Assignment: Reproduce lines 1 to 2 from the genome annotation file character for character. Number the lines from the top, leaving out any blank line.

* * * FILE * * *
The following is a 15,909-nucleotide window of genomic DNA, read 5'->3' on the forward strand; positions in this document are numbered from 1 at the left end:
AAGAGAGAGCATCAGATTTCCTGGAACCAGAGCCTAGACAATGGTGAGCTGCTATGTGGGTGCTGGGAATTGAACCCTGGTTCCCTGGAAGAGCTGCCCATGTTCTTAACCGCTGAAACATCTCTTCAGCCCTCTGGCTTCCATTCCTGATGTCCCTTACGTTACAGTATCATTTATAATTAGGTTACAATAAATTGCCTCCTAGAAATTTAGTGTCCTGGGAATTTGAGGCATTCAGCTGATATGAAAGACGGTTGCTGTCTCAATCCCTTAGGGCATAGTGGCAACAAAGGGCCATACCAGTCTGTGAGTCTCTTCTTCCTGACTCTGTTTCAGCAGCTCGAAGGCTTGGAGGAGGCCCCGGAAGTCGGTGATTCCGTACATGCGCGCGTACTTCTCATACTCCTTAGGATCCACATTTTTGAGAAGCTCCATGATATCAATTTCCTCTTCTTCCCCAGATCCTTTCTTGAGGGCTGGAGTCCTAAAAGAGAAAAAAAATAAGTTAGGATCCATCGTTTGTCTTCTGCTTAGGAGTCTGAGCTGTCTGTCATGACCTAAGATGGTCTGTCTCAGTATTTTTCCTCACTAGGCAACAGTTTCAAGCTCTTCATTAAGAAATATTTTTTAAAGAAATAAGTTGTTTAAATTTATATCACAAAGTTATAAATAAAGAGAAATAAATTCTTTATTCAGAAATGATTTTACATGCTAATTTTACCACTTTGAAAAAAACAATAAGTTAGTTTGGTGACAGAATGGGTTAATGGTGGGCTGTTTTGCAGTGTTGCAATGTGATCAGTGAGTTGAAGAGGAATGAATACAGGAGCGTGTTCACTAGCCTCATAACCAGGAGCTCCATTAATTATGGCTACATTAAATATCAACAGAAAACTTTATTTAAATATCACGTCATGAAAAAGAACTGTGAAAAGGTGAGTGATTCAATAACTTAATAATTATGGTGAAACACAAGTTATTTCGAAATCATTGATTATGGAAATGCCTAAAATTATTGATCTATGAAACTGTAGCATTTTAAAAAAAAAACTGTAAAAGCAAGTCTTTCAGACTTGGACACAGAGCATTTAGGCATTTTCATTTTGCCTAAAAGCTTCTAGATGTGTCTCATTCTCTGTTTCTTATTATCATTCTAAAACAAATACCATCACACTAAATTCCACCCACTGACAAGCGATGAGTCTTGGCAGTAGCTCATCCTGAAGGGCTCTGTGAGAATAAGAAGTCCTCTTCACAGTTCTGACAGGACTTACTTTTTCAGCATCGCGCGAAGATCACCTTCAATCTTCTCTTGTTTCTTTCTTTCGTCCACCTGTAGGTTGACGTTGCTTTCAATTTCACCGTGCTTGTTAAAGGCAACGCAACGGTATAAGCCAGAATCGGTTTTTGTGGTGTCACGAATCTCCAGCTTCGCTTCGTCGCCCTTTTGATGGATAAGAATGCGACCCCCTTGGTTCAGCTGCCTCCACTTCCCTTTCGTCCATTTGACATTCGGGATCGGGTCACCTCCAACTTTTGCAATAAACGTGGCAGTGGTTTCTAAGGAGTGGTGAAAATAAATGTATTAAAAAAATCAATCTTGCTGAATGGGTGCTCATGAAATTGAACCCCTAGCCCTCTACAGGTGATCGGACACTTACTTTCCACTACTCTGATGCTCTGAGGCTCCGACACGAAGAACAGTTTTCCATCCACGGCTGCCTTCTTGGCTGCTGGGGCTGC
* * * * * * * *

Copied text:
The following is a 15,909-nucleotide window of genomic DNA, read 5'->3' on the forward strand; positions in this document are numbered from 1 at the left end:
AAGAGAGAGCATCAGATTTCCTGGAACCAGAGCCTAGACAATGGTGAGCTGCTATGTGGGTGCTGGGAATTGAACCCTGGTTCCCTGGAAGAGCTGCCCATGTTCTTAACCGCTGAAACATCTCTTCAGCCCTCTGGCTTCCATTCCTGATGTCCCTTACGTTACAGTATCATTTATAATTAGGTTACAATAAATTGCCTCCTAGAAATTTAGTGTCCTGGGAATTTGAGGCATTCAGCTGATATGAAAGACGGTTGCTGTCTCAATCCCTTAGGGCATAGTGGCAACAAAGGGCCATACCAGTCTGTGAGTCTCTTCTTCCTGACTCTGTTTCAGCAGCTCGAAGGCTTGGAGGAGGCCCCGGAAGTCGGTGATTCCGTACATGCGCGCGTACTTCTCATACTCCTTAGGATCCACATTTTTGAGAAGCTCCATGATATCAATTTCCTCTTCTTCCCCAGATCCTTTCTTGAGGGCTGGAGTCCTAAAAGAGAAAAAAAATAAGTTAGGATCCATCGTTTGTCTTCTGCTTAGGAGTCTGAGCTGTCTGTCATGACCTAAGATGGTCTGTCTCAGTATTTTTCCTCACTAGGCAACAGTTTCAAGCTCTTCATTAAGAAATATTTTTTAAAGAAATAAGTTGTTTAAATTTATATCACAAAGTTATAAATAAAGAGAAATAAATTCTTTATTCAGAAATGATTTTACATGCTAATTTTACCACTTTGAAAAAAACAATAAGTTAGTTTGGTGACAGAATGGGTTAATGGTGGGCTGTTTTGCAGTGTTGCAATGTGATCAGTGAGTTGAAGAGGAATGAATACAGGAGCGTGTTCACTAGCCTCATAACCAGGAGCTCCATTAATTATGGCTACATTAAATATCAACAGAAAACTTTATTTAAATATCACGTCATGAAAAAGAACTGTGAAAAGGTGAGTGATTCAATAACTTAATAATTATGGTGAAACACAAGTTATTTCGAAATCATTGATTATGGAAATGCCTAAAATTATTGATCTATGAAACTGTAGCATTTTAAAAAAAAAACTGTAAAAGCAAGTCTTTCAGACTTGGACACAGAGCATTTAGGCATTTTCATTTTGCCTAAAAGCTTCTAGATGTGTCTCATTCTCTGTTTCTTATTATCATTCTAAAACAAATACCATCACACTAAATTCCACCCACTGACAAGCGATGAGTCTTGGCAGTAGCTCATCCTGAAGGGCTCTGTGAGAATAAGAAGTCCTCTTCACAGTTCTGACAGGACTTACTTTTTCAGCATCGCGCGAAGATCACCTTCAATCTTCTCTTGTTTCTTTCTTTCGTCCACCTGTAGGTTGACGTTGCTTTCAATTTCACCGTGCTTGTTAAAGGCAACGCAACGGTATAAGCCAGAATCGGTTTTTGTGGTGTCACGAATCTCCAGCTTCGCTTCGTCGCCCTTTTGATGGATAAGAATGCGACCCCCTTGGTTCAGCTGCCTCCACTTCCCTTTCGTCCATTTGACATTCGGGATCGGGTCACCTCCAACTTTTGCAATAAACGTGGCAGTGGTTTCTAAGGAGTGGTGAAAATAAATGTATTAAAAAAATCAATCTTGCTGAATGGGTGCTCATGAAATTGAACCCCTAGCCCTCTACAGGTGATCGGACACTTACTTTCCACTACTCTGATGCTCTGAGGCTCCGACACGAAGAACAGTTTTCCATCCACGGCTGCCTTCTTGGCTGCTGGGGCTGC